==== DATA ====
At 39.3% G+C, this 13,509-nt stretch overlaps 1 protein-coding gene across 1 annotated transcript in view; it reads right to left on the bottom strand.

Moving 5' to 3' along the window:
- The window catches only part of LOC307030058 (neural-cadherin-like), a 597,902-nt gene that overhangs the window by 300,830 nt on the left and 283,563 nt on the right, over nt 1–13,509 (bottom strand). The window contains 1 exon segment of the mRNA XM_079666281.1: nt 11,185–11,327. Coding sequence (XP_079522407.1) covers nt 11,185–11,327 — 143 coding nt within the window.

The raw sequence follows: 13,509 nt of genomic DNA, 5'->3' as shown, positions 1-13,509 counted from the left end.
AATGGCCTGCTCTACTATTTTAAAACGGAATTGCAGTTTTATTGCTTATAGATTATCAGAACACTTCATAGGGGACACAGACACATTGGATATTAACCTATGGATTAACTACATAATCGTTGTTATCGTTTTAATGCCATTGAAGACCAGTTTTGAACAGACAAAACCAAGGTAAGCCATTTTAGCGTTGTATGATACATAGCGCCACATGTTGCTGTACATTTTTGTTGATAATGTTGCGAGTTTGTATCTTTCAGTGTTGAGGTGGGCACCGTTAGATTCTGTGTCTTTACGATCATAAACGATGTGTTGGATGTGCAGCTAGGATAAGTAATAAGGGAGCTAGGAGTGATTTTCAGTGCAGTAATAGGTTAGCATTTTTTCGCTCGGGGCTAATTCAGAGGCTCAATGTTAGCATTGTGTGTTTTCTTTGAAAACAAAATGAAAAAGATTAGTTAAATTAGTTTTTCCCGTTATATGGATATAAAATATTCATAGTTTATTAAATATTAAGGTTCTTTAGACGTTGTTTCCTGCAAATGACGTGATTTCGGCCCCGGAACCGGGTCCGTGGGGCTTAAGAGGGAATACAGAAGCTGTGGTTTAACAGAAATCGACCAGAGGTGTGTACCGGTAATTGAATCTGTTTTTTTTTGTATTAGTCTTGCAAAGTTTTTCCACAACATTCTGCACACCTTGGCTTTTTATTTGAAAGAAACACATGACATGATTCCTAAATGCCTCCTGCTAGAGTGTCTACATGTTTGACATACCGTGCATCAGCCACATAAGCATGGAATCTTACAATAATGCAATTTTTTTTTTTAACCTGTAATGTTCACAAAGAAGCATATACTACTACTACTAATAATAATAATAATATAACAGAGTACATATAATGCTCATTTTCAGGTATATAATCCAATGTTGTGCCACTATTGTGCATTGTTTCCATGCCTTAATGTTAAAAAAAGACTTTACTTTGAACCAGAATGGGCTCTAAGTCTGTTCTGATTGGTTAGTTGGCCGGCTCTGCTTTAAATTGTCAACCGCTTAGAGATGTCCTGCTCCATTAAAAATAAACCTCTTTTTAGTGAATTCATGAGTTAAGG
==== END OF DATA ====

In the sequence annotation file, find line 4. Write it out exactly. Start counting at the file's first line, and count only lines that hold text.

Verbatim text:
The raw sequence follows: 13,509 nt of genomic DNA, 5'->3' as shown, positions 1-13,509 counted from the left end.